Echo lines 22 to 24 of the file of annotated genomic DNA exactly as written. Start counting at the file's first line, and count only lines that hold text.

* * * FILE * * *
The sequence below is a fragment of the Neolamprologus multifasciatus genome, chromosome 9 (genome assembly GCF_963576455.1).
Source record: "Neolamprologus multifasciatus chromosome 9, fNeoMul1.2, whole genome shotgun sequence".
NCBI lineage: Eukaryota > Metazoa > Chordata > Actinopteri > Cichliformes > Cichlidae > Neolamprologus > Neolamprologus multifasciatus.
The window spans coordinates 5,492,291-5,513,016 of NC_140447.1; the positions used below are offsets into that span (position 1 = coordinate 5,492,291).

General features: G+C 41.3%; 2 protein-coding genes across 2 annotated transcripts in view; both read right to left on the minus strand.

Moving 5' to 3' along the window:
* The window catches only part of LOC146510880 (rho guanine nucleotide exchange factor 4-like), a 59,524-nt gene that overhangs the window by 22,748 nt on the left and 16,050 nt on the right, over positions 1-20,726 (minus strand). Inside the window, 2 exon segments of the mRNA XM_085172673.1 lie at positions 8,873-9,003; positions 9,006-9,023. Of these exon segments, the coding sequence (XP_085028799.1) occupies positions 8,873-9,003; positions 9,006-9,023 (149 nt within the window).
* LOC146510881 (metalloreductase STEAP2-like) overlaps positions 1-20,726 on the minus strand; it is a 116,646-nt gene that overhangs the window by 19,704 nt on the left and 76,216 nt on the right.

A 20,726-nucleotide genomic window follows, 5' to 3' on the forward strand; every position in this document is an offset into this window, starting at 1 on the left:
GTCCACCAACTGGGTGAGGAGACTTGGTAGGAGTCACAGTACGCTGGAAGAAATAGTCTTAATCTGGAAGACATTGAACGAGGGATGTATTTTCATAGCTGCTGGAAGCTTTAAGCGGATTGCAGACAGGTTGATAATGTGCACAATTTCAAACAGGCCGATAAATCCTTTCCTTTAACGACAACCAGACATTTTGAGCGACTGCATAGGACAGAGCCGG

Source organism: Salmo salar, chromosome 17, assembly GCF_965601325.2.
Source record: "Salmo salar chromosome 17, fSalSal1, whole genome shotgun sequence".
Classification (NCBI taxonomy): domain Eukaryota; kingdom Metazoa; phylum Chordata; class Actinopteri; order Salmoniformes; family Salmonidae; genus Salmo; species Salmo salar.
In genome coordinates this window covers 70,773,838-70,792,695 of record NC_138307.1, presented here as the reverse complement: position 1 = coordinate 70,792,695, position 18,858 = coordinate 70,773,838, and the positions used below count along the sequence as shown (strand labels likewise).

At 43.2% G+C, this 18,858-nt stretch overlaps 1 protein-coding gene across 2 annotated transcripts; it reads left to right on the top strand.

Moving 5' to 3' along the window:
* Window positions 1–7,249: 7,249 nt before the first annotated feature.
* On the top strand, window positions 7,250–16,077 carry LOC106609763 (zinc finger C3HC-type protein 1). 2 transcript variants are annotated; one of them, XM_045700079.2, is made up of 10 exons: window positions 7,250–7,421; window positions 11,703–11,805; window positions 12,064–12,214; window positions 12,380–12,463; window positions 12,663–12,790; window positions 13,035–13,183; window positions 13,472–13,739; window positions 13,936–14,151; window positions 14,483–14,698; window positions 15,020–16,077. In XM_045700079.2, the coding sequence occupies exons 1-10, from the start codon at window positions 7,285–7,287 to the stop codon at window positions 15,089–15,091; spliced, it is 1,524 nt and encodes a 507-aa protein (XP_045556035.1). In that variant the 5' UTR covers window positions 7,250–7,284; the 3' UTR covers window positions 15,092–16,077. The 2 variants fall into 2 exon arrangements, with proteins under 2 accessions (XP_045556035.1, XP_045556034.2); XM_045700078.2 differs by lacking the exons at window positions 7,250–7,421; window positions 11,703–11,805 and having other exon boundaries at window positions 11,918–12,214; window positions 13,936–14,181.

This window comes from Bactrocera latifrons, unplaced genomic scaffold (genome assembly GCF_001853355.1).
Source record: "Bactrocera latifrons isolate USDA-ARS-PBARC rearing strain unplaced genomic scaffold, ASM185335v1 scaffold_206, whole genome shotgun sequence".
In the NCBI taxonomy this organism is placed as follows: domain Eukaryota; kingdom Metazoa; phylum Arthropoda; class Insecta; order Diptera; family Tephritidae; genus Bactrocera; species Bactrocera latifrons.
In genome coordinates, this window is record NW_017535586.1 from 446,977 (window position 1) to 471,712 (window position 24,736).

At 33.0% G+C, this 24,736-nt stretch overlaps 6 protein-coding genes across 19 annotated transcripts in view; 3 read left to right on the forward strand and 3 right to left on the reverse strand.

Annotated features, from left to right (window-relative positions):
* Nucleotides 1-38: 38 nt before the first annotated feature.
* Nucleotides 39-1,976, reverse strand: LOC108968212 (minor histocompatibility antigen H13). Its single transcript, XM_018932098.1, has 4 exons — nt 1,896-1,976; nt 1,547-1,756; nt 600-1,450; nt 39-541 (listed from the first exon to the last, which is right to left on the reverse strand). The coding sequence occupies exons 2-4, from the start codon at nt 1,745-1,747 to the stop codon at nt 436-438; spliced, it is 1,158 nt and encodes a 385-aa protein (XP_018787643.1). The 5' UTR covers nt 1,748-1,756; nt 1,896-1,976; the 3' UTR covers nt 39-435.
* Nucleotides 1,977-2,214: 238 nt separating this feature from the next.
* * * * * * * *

In genome coordinates, this window is record NW_017535586.1 from 446,977 (window position 1) to 471,712 (window position 24,736).

At 33.0% G+C, this 24,736-nt stretch overlaps 6 protein-coding genes across 19 annotated transcripts in view; 3 read left to right on the forward strand and 3 right to left on the reverse strand.

Annotated features, from left to right (window-relative positions):